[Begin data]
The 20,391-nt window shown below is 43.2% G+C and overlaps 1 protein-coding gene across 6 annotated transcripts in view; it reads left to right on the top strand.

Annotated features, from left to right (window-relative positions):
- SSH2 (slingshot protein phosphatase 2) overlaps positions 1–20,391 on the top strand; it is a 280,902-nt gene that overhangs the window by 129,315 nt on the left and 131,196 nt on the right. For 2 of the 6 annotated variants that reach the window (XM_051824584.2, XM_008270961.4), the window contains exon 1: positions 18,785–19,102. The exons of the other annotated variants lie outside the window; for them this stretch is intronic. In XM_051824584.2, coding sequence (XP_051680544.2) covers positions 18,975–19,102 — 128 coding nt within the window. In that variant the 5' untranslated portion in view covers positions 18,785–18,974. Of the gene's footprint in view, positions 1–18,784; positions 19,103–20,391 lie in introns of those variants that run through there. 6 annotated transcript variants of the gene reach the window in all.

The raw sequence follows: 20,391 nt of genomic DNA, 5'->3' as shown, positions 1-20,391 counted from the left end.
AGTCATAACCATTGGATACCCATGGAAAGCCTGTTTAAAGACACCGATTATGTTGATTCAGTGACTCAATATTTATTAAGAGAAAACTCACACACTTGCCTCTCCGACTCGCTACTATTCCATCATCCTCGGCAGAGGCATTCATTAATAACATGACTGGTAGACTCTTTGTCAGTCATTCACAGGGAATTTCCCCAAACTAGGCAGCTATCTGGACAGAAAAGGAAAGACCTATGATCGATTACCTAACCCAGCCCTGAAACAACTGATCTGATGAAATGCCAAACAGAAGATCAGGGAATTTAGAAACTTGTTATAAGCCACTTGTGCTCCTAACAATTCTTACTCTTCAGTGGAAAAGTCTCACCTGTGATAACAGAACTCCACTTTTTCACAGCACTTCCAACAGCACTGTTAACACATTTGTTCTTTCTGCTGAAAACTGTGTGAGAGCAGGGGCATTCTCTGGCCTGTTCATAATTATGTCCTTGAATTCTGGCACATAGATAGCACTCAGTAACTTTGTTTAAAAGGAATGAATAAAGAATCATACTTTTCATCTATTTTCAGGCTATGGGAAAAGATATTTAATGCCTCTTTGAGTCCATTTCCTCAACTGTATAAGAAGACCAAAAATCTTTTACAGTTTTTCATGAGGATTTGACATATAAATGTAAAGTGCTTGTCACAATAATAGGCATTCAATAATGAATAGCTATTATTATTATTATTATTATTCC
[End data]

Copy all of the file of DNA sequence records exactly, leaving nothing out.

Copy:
The 20,391-nt window shown below is 43.2% G+C and overlaps 1 protein-coding gene across 6 annotated transcripts in view; it reads left to right on the top strand.

Annotated features, from left to right (window-relative positions):
- SSH2 (slingshot protein phosphatase 2) overlaps positions 1–20,391 on the top strand; it is a 280,902-nt gene that overhangs the window by 129,315 nt on the left and 131,196 nt on the right. For 2 of the 6 annotated variants that reach the window (XM_051824584.2, XM_008270961.4), the window contains exon 1: positions 18,785–19,102. The exons of the other annotated variants lie outside the window; for them this stretch is intronic. In XM_051824584.2, coding sequence (XP_051680544.2) covers positions 18,975–19,102 — 128 coding nt within the window. In that variant the 5' untranslated portion in view covers positions 18,785–18,974. Of the gene's footprint in view, positions 1–18,784; positions 19,103–20,391 lie in introns of those variants that run through there. 6 annotated transcript variants of the gene reach the window in all.

The raw sequence follows: 20,391 nt of genomic DNA, 5'->3' as shown, positions 1-20,391 counted from the left end.
AGTCATAACCATTGGATACCCATGGAAAGCCTGTTTAAAGACACCGATTATGTTGATTCAGTGACTCAATATTTATTAAGAGAAAACTCACACACTTGCCTCTCCGACTCGCTACTATTCCATCATCCTCGGCAGAGGCATTCATTAATAACATGACTGGTAGACTCTTTGTCAGTCATTCACAGGGAATTTCCCCAAACTAGGCAGCTATCTGGACAGAAAAGGAAAGACCTATGATCGATTACCTAACCCAGCCCTGAAACAACTGATCTGATGAAATGCCAAACAGAAGATCAGGGAATTTAGAAACTTGTTATAAGCCACTTGTGCTCCTAACAATTCTTACTCTTCAGTGGAAAAGTCTCACCTGTGATAACAGAACTCCACTTTTTCACAGCACTTCCAACAGCACTGTTAACACATTTGTTCTTTCTGCTGAAAACTGTGTGAGAGCAGGGGCATTCTCTGGCCTGTTCATAATTATGTCCTTGAATTCTGGCACATAGATAGCACTCAGTAACTTTGTTTAAAAGGAATGAATAAAGAATCATACTTTTCATCTATTTTCAGGCTATGGGAAAAGATATTTAATGCCTCTTTGAGTCCATTTCCTCAACTGTATAAGAAGACCAAAAATCTTTTACAGTTTTTCATGAGGATTTGACATATAAATGTAAAGTGCTTGTCACAATAATAGGCATTCAATAATGAATAGCTATTATTATTATTATTATTATTCC